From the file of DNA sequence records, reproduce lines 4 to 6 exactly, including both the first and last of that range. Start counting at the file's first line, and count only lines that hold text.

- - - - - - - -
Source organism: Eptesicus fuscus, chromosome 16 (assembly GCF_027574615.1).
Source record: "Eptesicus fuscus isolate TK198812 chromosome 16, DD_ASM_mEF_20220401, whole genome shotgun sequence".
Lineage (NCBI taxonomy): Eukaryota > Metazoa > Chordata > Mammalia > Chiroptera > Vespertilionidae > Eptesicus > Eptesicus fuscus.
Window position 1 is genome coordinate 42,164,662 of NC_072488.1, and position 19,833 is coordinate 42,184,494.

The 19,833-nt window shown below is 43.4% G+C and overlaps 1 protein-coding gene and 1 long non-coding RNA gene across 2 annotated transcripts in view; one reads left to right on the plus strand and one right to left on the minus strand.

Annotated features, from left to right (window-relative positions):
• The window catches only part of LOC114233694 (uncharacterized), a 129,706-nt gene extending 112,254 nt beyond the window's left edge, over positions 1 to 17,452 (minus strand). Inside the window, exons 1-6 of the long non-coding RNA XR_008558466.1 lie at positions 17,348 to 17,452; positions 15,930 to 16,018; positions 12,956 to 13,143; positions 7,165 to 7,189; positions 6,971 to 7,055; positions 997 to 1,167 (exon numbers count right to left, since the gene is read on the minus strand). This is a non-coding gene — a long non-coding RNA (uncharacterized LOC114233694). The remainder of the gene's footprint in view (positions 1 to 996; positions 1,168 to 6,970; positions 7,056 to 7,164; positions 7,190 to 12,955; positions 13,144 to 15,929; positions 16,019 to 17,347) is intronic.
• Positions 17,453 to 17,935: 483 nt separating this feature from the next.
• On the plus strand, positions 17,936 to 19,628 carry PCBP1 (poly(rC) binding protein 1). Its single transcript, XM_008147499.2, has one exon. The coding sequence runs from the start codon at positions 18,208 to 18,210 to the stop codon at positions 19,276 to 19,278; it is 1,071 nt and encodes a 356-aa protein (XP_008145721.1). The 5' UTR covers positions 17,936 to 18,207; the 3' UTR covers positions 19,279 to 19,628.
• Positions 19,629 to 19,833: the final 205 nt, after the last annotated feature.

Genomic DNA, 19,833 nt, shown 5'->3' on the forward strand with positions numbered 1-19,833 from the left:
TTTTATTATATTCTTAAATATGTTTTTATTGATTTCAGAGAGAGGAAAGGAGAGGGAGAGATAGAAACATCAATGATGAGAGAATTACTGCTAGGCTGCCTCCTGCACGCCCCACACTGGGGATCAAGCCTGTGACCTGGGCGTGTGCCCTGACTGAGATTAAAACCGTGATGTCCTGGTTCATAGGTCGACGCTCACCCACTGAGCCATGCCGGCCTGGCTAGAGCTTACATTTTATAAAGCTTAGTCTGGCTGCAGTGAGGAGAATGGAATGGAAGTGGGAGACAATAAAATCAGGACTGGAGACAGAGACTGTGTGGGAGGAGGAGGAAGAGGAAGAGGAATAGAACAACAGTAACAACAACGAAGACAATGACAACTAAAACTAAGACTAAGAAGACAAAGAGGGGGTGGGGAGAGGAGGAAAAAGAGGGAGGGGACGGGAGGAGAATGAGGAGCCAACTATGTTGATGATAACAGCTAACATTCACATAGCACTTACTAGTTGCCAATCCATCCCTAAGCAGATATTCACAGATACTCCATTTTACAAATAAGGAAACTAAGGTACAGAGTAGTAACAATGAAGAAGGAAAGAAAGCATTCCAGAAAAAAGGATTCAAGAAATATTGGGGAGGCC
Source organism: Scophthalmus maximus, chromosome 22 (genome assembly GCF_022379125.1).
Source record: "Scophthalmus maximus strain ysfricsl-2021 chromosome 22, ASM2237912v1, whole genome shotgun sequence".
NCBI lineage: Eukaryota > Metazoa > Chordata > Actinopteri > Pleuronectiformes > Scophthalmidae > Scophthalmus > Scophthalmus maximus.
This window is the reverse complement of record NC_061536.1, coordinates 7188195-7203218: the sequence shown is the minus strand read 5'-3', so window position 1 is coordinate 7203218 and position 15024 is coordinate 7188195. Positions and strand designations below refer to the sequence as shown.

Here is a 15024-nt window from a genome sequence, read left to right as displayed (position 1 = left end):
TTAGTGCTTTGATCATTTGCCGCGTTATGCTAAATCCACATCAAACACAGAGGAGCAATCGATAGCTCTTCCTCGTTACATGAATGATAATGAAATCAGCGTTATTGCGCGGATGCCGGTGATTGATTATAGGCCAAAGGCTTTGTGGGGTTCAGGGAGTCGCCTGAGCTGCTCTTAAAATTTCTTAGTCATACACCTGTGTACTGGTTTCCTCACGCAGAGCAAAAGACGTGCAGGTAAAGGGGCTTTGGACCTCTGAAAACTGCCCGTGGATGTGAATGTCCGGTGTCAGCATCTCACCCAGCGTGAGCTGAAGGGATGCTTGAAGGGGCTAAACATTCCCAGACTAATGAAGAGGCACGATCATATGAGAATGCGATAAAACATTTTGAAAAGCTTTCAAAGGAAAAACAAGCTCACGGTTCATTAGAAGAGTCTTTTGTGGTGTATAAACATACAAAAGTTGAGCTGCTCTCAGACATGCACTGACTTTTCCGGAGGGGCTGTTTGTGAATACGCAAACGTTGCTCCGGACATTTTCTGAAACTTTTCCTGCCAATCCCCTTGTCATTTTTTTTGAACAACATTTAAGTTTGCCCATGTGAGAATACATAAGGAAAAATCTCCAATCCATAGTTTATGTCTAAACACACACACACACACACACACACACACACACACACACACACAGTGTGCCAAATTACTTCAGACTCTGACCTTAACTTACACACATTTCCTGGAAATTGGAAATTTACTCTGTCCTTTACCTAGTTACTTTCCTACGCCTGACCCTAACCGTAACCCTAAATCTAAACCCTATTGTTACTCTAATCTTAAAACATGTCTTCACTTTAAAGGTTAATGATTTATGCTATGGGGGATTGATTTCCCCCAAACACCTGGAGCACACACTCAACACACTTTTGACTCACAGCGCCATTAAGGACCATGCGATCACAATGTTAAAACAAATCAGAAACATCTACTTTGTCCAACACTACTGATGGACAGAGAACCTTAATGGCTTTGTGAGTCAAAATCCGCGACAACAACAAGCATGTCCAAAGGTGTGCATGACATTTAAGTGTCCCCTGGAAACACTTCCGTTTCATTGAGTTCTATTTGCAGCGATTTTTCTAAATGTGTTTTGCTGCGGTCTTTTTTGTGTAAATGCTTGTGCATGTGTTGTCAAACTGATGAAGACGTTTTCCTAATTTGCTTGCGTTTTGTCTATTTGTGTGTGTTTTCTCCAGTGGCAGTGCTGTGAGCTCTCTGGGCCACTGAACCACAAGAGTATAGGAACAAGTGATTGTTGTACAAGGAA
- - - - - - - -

Window position 1 is genome coordinate 42,164,662 of NC_072488.1, and position 19,833 is coordinate 42,184,494.

The 19,833-nt window shown below is 43.4% G+C and overlaps 1 protein-coding gene and 1 long non-coding RNA gene across 2 annotated transcripts in view; one reads left to right on the plus strand and one right to left on the minus strand.

Annotated features, from left to right (window-relative positions):